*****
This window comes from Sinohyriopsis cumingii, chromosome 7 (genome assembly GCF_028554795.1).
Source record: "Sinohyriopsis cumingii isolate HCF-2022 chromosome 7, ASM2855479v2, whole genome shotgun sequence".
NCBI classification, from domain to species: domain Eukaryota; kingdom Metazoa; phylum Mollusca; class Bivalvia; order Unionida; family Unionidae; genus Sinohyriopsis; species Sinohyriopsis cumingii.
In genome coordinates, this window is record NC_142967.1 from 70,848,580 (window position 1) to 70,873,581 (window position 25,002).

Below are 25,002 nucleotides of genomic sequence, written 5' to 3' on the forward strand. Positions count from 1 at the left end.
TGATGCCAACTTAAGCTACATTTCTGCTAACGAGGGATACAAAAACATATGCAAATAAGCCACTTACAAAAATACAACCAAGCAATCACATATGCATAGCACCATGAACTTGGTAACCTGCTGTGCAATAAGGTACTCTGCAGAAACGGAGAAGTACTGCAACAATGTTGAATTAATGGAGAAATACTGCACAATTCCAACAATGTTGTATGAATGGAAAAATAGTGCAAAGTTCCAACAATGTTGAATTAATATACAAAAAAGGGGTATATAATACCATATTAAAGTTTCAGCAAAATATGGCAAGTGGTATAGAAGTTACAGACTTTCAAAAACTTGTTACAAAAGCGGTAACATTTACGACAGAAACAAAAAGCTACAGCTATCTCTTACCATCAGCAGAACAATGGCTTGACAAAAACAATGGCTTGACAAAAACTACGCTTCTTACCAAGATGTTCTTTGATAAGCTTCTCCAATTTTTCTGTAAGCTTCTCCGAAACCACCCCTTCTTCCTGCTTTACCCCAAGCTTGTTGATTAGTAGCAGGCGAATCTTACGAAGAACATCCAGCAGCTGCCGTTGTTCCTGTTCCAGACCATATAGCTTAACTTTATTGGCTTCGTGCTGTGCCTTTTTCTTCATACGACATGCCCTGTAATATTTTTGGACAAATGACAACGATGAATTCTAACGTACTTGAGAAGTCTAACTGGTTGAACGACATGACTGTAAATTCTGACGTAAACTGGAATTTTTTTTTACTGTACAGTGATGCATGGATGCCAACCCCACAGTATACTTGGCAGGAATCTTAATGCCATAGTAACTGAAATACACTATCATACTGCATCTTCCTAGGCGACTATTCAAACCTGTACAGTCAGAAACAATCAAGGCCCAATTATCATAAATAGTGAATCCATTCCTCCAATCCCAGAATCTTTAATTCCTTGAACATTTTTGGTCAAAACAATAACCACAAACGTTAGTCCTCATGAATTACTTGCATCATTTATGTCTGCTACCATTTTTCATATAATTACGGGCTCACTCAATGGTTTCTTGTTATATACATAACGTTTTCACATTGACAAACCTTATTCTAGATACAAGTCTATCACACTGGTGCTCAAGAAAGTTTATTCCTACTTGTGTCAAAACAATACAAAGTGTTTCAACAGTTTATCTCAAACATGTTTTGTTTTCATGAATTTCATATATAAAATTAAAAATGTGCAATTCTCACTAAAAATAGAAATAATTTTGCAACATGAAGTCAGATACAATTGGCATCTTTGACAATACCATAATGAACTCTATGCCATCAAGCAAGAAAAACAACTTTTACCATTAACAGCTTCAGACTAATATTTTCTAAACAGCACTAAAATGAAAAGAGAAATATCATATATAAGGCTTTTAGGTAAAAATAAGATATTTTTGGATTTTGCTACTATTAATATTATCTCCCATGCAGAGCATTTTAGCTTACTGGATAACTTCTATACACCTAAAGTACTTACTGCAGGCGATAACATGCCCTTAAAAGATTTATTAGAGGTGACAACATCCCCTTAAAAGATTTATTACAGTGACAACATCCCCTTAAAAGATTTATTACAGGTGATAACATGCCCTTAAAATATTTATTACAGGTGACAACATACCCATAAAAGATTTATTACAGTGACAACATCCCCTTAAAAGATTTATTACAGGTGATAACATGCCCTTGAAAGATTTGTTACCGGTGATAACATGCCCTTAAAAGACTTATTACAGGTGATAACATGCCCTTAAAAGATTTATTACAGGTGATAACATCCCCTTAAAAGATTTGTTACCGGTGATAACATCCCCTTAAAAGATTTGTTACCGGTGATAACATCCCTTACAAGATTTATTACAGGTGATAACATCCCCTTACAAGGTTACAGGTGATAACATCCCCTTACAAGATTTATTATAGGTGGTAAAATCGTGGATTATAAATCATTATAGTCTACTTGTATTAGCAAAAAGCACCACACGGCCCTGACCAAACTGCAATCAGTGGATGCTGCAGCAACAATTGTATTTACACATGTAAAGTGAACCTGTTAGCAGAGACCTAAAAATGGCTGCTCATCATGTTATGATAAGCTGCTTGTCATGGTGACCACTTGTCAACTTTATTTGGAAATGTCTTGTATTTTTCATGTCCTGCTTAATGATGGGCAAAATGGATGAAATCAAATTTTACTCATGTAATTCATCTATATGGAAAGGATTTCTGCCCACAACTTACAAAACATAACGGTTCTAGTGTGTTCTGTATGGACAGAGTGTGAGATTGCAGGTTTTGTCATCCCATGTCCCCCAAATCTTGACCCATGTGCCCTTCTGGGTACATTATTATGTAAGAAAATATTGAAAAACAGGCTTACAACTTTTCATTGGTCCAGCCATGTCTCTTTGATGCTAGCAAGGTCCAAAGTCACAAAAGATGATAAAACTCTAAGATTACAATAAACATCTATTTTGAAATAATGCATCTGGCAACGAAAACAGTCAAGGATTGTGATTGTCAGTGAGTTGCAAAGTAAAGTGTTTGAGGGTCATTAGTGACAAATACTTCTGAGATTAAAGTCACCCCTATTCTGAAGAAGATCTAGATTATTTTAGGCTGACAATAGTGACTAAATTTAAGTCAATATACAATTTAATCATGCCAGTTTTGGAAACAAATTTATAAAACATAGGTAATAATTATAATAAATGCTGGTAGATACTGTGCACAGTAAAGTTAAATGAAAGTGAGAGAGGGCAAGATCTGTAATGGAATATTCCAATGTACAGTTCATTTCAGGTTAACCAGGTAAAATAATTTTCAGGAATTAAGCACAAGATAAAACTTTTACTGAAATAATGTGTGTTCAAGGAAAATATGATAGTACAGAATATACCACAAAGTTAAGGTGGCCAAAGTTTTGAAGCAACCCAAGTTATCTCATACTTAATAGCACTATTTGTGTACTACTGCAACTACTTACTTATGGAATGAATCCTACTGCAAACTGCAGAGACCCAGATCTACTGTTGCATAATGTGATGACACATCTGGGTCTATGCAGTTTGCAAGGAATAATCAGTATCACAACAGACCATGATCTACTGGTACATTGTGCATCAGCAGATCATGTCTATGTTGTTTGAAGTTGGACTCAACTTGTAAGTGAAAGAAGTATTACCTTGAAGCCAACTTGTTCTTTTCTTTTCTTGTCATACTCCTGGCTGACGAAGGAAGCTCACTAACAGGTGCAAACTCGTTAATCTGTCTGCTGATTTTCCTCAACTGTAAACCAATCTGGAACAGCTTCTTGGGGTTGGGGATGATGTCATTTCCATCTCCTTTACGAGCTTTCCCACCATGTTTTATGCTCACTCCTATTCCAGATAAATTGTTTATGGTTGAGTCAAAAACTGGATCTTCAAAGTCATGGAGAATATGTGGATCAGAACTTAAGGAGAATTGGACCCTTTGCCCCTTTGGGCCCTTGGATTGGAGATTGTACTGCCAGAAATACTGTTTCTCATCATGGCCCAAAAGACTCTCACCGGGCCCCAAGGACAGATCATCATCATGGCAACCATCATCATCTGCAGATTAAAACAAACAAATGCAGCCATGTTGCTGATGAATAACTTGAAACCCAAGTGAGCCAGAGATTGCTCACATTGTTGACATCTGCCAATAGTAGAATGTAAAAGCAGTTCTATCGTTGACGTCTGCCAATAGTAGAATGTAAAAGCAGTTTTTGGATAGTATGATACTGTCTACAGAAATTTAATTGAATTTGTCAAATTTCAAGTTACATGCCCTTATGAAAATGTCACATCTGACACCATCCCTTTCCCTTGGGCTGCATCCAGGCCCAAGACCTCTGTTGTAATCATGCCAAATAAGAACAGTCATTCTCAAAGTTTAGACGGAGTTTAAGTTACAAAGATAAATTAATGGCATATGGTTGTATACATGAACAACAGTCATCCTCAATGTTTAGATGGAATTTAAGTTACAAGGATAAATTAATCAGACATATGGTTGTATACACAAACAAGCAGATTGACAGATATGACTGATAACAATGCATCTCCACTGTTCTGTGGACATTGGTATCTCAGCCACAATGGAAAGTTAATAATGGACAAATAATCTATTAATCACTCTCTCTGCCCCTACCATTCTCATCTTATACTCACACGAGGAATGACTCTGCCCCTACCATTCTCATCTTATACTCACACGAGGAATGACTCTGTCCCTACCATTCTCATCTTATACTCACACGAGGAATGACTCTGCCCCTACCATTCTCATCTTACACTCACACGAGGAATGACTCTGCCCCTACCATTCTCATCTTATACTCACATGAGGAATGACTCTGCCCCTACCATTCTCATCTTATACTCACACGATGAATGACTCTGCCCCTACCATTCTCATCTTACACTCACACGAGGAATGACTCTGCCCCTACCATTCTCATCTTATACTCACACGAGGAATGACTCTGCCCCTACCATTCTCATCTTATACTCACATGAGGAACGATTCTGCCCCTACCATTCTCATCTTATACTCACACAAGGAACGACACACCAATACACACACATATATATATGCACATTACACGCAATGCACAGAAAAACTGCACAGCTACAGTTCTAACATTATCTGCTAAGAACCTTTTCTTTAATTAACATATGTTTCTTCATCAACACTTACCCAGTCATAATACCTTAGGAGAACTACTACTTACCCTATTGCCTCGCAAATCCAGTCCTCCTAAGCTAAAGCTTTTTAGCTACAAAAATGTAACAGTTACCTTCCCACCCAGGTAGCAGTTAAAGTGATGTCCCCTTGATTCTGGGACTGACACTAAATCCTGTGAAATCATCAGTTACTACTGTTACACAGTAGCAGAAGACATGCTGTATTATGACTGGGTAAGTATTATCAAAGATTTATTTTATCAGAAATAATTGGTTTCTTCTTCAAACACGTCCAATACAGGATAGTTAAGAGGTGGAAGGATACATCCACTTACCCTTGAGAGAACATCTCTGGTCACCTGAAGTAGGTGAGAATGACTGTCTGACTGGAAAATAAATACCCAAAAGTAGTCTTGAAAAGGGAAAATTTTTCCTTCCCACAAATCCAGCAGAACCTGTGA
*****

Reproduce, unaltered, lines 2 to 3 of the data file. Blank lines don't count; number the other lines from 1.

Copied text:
Source record: "Sinohyriopsis cumingii isolate HCF-2022 chromosome 7, ASM2855479v2, whole genome shotgun sequence".
NCBI classification, from domain to species: domain Eukaryota; kingdom Metazoa; phylum Mollusca; class Bivalvia; order Unionida; family Unionidae; genus Sinohyriopsis; species Sinohyriopsis cumingii.